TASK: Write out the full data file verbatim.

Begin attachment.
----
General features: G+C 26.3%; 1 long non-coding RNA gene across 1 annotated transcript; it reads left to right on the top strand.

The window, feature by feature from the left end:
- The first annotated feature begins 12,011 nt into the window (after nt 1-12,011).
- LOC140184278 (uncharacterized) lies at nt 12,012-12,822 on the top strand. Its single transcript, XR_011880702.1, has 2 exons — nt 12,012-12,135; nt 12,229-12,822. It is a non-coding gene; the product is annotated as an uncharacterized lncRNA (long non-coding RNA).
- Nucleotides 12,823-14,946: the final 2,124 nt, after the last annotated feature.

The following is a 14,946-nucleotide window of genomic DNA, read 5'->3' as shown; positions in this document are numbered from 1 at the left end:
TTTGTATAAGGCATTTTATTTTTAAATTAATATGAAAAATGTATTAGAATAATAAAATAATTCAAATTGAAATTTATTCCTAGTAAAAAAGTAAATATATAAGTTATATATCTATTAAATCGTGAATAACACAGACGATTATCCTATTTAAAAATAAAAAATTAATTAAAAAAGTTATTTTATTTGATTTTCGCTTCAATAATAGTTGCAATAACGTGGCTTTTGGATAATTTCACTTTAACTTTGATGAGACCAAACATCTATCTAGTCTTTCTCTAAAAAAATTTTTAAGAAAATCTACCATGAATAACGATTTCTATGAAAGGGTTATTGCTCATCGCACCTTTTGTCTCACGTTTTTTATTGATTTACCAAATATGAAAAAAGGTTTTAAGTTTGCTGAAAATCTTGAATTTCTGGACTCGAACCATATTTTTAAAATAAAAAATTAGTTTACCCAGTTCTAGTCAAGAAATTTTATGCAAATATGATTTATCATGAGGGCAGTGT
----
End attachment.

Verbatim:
General features: G+C 26.3%; 1 long non-coding RNA gene across 1 annotated transcript; it reads left to right on the top strand.

The window, feature by feature from the left end:
- The first annotated feature begins 12,011 nt into the window (after nt 1-12,011).
- LOC140184278 (uncharacterized) lies at nt 12,012-12,822 on the top strand. Its single transcript, XR_011880702.1, has 2 exons — nt 12,012-12,135; nt 12,229-12,822. It is a non-coding gene; the product is annotated as an uncharacterized lncRNA (long non-coding RNA).
- Nucleotides 12,823-14,946: the final 2,124 nt, after the last annotated feature.

The following is a 14,946-nucleotide window of genomic DNA, read 5'->3' as shown; positions in this document are numbered from 1 at the left end:
TTTGTATAAGGCATTTTATTTTTAAATTAATATGAAAAATGTATTAGAATAATAAAATAATTCAAATTGAAATTTATTCCTAGTAAAAAAGTAAATATATAAGTTATATATCTATTAAATCGTGAATAACACAGACGATTATCCTATTTAAAAATAAAAAATTAATTAAAAAAGTTATTTTATTTGATTTTCGCTTCAATAATAGTTGCAATAACGTGGCTTTTGGATAATTTCACTTTAACTTTGATGAGACCAAACATCTATCTAGTCTTTCTCTAAAAAAATTTTTAAGAAAATCTACCATGAATAACGATTTCTATGAAAGGGTTATTGCTCATCGCACCTTTTGTCTCACGTTTTTTATTGATTTACCAAATATGAAAAAAGGTTTTAAGTTTGCTGAAAATCTTGAATTTCTGGACTCGAACCATATTTTTAAAATAAAAAATTAGTTTACCCAGTTCTAGTCAAGAAATTTTATGCAAATATGATTTATCATGAGGGCAGTGT